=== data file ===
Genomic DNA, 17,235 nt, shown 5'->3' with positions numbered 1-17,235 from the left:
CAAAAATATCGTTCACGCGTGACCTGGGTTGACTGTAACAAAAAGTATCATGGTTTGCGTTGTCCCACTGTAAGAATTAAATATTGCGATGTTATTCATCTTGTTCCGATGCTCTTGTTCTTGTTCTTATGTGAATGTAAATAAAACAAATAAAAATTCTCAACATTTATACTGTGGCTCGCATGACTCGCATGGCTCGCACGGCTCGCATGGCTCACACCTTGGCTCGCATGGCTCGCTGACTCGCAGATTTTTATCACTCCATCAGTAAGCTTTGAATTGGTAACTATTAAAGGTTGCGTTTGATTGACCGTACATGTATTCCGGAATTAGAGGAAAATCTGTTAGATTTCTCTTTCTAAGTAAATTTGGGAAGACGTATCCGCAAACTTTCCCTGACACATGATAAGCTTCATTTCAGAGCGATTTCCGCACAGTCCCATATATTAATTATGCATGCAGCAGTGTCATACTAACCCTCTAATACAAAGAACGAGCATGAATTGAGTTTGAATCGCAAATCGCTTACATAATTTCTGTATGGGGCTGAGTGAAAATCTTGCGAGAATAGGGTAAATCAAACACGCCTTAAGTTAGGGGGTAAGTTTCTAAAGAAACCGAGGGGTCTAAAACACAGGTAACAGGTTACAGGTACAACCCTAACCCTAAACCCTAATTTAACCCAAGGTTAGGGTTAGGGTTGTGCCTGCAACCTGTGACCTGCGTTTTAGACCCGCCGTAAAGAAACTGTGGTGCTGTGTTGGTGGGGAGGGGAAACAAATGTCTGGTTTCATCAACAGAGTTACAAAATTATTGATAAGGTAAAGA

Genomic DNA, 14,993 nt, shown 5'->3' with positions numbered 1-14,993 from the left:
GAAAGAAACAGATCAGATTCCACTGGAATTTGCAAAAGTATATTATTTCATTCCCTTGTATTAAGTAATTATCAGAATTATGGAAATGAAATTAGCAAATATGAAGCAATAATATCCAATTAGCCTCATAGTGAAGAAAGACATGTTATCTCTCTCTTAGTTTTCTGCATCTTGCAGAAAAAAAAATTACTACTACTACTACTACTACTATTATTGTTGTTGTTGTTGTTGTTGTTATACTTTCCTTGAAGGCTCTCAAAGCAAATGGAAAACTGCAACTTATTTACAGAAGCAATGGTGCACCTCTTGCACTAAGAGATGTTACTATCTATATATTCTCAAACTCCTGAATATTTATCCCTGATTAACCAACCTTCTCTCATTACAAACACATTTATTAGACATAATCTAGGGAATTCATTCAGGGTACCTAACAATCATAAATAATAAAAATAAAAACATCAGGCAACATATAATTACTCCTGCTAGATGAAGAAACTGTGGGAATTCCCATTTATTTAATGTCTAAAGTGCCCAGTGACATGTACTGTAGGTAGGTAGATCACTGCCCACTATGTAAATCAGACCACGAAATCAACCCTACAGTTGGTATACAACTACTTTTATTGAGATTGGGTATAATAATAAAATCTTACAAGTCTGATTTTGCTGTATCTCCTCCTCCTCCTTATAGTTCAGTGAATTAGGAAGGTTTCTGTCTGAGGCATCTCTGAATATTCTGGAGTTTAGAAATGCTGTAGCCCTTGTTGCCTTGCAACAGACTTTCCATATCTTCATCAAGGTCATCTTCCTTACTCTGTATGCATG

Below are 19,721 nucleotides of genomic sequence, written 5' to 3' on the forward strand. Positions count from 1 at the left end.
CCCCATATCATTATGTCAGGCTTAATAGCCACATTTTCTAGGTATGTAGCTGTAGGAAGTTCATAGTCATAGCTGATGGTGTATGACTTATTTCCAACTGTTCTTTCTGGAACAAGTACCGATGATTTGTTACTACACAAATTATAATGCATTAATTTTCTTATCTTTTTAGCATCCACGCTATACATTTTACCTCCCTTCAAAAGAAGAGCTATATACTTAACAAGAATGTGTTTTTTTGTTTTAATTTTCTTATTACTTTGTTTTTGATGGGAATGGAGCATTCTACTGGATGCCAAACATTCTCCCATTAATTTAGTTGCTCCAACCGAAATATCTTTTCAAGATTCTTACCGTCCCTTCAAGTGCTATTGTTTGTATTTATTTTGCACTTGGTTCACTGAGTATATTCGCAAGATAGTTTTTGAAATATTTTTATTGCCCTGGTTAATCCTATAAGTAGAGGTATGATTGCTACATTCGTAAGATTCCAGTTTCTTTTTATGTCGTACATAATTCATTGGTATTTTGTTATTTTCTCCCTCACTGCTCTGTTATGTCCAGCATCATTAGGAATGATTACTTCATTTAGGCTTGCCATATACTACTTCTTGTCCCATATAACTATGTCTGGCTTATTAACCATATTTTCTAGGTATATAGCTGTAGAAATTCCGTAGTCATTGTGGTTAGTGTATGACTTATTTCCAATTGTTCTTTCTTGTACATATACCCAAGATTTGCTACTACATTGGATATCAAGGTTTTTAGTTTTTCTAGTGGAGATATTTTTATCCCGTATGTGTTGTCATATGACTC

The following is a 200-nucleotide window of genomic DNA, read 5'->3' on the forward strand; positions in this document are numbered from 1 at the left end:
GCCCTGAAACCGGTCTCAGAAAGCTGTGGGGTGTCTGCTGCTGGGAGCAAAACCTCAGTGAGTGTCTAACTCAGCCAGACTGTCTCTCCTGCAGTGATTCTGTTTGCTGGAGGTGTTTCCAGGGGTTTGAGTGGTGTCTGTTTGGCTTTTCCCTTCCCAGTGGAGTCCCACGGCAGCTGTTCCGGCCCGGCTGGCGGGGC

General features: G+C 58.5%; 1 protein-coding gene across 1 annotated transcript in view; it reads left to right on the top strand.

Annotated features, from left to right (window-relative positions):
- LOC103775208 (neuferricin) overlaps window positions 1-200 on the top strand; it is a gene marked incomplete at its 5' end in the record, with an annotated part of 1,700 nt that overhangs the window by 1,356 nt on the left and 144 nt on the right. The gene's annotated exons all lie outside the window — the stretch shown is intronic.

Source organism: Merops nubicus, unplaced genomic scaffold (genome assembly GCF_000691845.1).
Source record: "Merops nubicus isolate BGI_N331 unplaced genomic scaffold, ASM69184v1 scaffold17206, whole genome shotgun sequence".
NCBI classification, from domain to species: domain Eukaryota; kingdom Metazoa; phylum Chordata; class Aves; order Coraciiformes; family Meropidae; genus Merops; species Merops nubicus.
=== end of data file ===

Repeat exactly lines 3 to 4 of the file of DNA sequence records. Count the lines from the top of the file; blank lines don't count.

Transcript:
Genomic DNA, 14,993 nt, shown 5'->3' with positions numbered 1-14,993 from the left:
GAAAGAAACAGATCAGATTCCACTGGAATTTGCAAAAGTATATTATTTCATTCCCTTGTATTAAGTAATTATCAGAATTATGGAAATGAAATTAGCAAATATGAAGCAATAATATCCAATTAGCCTCATAGTGAAGAAAGACATGTTATCTCTCTCTTAGTTTTCTGCATCTTGCAGAAAAAAAAATTACTACTACTACTACTACTACTATTATTGTTGTTGTTGTTGTTGTTGTTATACTTTCCTTGAAGGCTCTCAAAGCAAATGGAAAACTGCAACTTATTTACAGAAGCAATGGTGCACCTCTTGCACTAAGAGATGTTACTATCTATATATTCTCAAACTCCTGAATATTTATCCCTGATTAACCAACCTTCTCTCATTACAAACACATTTATTAGACATAATCTAGGGAATTCATTCAGGGTACCTAACAATCATAAATAATAAAAATAAAAACATCAGGCAACATATAATTACTCCTGCTAGATGAAGAAACTGTGGGAATTCCCATTTATTTAATGTCTAAAGTGCCCAGTGACATGTACTGTAGGTAGGTAGATCACTGCCCACTATGTAAATCAGACCACGAAATCAACCCTACAGTTGGTATACAACTACTTTTATTGAGATTGGGTATAATAATAAAATCTTACAAGTCTGATTTTGCTGTATCTCCTCCTCCTCCTTATAGTTCAGTGAATTAGGAAGGTTTCTGTCTGAGGCATCTCTGAATATTCTGGAGTTTAGAAATGCTGTAGCCCTTGTTGCCTTGCAACAGACTTTCCATATCTTCATCAAGGTCATCTTCCTTACTCTGTATGCATG